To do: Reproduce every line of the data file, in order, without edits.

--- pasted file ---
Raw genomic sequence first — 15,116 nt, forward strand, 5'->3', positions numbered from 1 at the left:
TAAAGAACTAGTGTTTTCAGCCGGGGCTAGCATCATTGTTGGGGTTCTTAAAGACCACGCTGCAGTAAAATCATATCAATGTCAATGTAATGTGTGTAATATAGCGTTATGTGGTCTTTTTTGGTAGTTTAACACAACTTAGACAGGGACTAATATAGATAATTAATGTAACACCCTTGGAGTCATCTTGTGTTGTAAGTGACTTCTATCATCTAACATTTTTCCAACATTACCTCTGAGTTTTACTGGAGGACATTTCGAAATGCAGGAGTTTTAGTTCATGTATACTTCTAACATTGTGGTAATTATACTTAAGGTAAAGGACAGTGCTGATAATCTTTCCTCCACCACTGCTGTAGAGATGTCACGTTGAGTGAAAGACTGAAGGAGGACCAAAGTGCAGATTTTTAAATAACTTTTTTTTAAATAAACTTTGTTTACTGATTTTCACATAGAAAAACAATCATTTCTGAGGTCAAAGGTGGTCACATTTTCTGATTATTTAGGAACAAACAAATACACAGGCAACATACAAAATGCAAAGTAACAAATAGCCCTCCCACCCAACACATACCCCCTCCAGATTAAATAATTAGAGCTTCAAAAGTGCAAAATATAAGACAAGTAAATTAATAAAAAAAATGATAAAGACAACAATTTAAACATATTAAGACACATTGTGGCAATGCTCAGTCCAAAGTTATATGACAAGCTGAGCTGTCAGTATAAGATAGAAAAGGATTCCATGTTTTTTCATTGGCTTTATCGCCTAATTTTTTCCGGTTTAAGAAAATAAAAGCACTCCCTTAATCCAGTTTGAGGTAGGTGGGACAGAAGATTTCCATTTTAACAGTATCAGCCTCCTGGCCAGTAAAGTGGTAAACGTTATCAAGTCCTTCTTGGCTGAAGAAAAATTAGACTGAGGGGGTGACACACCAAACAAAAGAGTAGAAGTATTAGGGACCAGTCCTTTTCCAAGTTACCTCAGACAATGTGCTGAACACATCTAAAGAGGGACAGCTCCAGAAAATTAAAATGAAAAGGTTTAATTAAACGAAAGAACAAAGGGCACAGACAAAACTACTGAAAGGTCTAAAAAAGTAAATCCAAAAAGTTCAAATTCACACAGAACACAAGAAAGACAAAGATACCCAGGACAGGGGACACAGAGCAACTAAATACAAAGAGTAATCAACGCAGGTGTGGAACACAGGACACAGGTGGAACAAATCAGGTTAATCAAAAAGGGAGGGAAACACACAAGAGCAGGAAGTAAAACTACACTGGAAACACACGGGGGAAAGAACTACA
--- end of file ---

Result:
Raw genomic sequence first — 15,116 nt, forward strand, 5'->3', positions numbered from 1 at the left:
TAAAGAACTAGTGTTTTCAGCCGGGGCTAGCATCATTGTTGGGGTTCTTAAAGACCACGCTGCAGTAAAATCATATCAATGTCAATGTAATGTGTGTAATATAGCGTTATGTGGTCTTTTTTGGTAGTTTAACACAACTTAGACAGGGACTAATATAGATAATTAATGTAACACCCTTGGAGTCATCTTGTGTTGTAAGTGACTTCTATCATCTAACATTTTTCCAACATTACCTCTGAGTTTTACTGGAGGACATTTCGAAATGCAGGAGTTTTAGTTCATGTATACTTCTAACATTGTGGTAATTATACTTAAGGTAAAGGACAGTGCTGATAATCTTTCCTCCACCACTGCTGTAGAGATGTCACGTTGAGTGAAAGACTGAAGGAGGACCAAAGTGCAGATTTTTAAATAACTTTTTTTTAAATAAACTTTGTTTACTGATTTTCACATAGAAAAACAATCATTTCTGAGGTCAAAGGTGGTCACATTTTCTGATTATTTAGGAACAAACAAATACACAGGCAACATACAAAATGCAAAGTAACAAATAGCCCTCCCACCCAACACATACCCCCTCCAGATTAAATAATTAGAGCTTCAAAAGTGCAAAATATAAGACAAGTAAATTAATAAAAAAAATGATAAAGACAACAATTTAAACATATTAAGACACATTGTGGCAATGCTCAGTCCAAAGTTATATGACAAGCTGAGCTGTCAGTATAAGATAGAAAAGGATTCCATGTTTTTTCATTGGCTTTATCGCCTAATTTTTTCCGGTTTAAGAAAATAAAAGCACTCCCTTAATCCAGTTTGAGGTAGGTGGGACAGAAGATTTCCATTTTAACAGTATCAGCCTCCTGGCCAGTAAAGTGGTAAACGTTATCAAGTCCTTCTTGGCTGAAGAAAAATTAGACTGAGGGGGTGACACACCAAACAAAAGAGTAGAAGTATTAGGGACCAGTCCTTTTCCAAGTTACCTCAGACAATGTGCTGAACACATCTAAAGAGGGACAGCTCCAGAAAATTAAAATGAAAAGGTTTAATTAAACGAAAGAACAAAGGGCACAGACAAAACTACTGAAAGGTCTAAAAAAGTAAATCCAAAAAGTTCAAATTCACACAGAACACAAGAAAGACAAAGATACCCAGGACAGGGGACACAGAGCAACTAAATACAAAGAGTAATCAACGCAGGTGTGGAACACAGGACACAGGTGGAACAAATCAGGTTAATCAAAAAGGGAGGGAAACACACAAGAGCAGGAAGTAAAACTACACTGGAAACACACGGGGGAAAGAACTACA